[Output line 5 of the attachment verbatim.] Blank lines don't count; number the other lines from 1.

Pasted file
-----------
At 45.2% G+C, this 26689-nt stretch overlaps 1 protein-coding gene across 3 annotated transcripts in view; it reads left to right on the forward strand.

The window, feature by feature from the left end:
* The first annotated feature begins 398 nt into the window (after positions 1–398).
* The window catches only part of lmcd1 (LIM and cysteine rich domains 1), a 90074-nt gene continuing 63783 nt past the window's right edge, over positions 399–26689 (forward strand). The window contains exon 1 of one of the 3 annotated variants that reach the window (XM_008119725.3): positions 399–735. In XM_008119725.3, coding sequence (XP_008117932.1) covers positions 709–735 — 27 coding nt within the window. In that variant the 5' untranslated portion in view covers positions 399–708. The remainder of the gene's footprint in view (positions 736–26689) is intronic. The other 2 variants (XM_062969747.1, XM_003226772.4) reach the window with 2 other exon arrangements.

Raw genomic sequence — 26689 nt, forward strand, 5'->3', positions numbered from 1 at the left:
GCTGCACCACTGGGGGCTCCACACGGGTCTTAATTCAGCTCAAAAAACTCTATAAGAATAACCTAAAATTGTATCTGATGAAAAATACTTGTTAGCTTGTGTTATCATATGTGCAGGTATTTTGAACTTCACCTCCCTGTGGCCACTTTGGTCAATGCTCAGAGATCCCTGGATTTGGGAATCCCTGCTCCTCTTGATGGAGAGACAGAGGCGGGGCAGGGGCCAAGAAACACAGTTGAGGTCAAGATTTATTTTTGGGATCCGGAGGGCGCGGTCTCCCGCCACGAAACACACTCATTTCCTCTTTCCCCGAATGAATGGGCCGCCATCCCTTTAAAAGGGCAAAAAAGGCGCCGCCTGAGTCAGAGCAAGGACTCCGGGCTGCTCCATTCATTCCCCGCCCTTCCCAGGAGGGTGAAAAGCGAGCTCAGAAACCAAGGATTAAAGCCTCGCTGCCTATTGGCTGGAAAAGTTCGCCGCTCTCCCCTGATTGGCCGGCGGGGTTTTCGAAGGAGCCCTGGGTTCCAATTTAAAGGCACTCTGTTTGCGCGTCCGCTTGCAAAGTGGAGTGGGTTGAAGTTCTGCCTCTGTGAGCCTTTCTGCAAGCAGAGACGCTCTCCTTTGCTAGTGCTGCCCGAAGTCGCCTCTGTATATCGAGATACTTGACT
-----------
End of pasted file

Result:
Raw genomic sequence — 26689 nt, forward strand, 5'->3', positions numbered from 1 at the left: